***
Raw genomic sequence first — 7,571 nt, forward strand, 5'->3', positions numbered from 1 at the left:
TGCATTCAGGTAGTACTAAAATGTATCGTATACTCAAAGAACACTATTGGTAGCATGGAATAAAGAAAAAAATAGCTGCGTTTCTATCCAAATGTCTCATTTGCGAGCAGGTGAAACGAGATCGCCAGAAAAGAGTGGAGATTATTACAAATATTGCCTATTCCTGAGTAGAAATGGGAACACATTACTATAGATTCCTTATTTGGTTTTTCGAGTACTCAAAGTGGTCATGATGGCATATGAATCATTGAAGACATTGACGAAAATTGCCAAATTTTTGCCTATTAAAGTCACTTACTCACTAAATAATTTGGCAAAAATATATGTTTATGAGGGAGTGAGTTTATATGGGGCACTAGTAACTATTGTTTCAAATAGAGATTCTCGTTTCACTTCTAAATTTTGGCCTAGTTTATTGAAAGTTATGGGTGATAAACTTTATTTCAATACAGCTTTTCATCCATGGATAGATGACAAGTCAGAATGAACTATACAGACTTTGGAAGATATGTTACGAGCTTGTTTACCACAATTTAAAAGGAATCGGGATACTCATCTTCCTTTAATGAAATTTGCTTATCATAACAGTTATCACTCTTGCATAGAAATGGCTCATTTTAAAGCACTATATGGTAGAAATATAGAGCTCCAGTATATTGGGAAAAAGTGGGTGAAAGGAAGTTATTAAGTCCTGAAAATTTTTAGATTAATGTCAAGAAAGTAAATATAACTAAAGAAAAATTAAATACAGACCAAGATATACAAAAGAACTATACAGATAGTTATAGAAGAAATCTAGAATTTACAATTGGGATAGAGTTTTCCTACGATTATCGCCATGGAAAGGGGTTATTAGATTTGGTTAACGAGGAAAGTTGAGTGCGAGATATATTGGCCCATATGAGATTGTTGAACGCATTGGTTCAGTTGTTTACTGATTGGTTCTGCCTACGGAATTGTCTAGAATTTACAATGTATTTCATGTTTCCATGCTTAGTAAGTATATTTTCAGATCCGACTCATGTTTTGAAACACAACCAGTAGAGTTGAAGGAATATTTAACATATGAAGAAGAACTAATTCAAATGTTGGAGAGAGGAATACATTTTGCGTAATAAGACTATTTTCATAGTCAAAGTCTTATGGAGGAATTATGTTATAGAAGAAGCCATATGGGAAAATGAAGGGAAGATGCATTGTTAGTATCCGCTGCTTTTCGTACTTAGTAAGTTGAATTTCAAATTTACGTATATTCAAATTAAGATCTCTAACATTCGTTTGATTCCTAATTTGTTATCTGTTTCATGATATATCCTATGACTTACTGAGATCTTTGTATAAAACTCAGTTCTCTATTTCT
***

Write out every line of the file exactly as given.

Raw genomic sequence first — 7,571 nt, forward strand, 5'->3', positions numbered from 1 at the left:
TGCATTCAGGTAGTACTAAAATGTATCGTATACTCAAAGAACACTATTGGTAGCATGGAATAAAGAAAAAAATAGCTGCGTTTCTATCCAAATGTCTCATTTGCGAGCAGGTGAAACGAGATCGCCAGAAAAGAGTGGAGATTATTACAAATATTGCCTATTCCTGAGTAGAAATGGGAACACATTACTATAGATTCCTTATTTGGTTTTTCGAGTACTCAAAGTGGTCATGATGGCATATGAATCATTGAAGACATTGACGAAAATTGCCAAATTTTTGCCTATTAAAGTCACTTACTCACTAAATAATTTGGCAAAAATATATGTTTATGAGGGAGTGAGTTTATATGGGGCACTAGTAACTATTGTTTCAAATAGAGATTCTCGTTTCACTTCTAAATTTTGGCCTAGTTTATTGAAAGTTATGGGTGATAAACTTTATTTCAATACAGCTTTTCATCCATGGATAGATGACAAGTCAGAATGAACTATACAGACTTTGGAAGATATGTTACGAGCTTGTTTACCACAATTTAAAAGGAATCGGGATACTCATCTTCCTTTAATGAAATTTGCTTATCATAACAGTTATCACTCTTGCATAGAAATGGCTCATTTTAAAGCACTATATGGTAGAAATATAGAGCTCCAGTATATTGGGAAAAAGTGGGTGAAAGGAAGTTATTAAGTCCTGAAAATTTTTAGATTAATGTCAAGAAAGTAAATATAACTAAAGAAAAATTAAATACAGACCAAGATATACAAAAGAACTATACAGATAGTTATAGAAGAAATCTAGAATTTACAATTGGGATAGAGTTTTCCTACGATTATCGCCATGGAAAGGGGTTATTAGATTTGGTTAACGAGGAAAGTTGAGTGCGAGATATATTGGCCCATATGAGATTGTTGAACGCATTGGTTCAGTTGTTTACTGATTGGTTCTGCCTACGGAATTGTCTAGAATTTACAATGTATTTCATGTTTCCATGCTTAGTAAGTATATTTTCAGATCCGACTCATGTTTTGAAACACAACCAGTAGAGTTGAAGGAATATTTAACATATGAAGAAGAACTAATTCAAATGTTGGAGAGAGGAATACATTTTGCGTAATAAGACTATTTTCATAGTCAAAGTCTTATGGAGGAATTATGTTATAGAAGAAGCCATATGGGAAAATGAAGGGAAGATGCATTGTTAGTATCCGCTGCTTTTCGTACTTAGTAAGTTGAATTTCAAATTTACGTATATTCAAATTAAGATCTCTAACATTCGTTTGATTCCTAATTTGTTATCTGTTTCATGATATATCCTATGACTTACTGAGATCTTTGTATAAAACTCAGTTCTCTATTTCT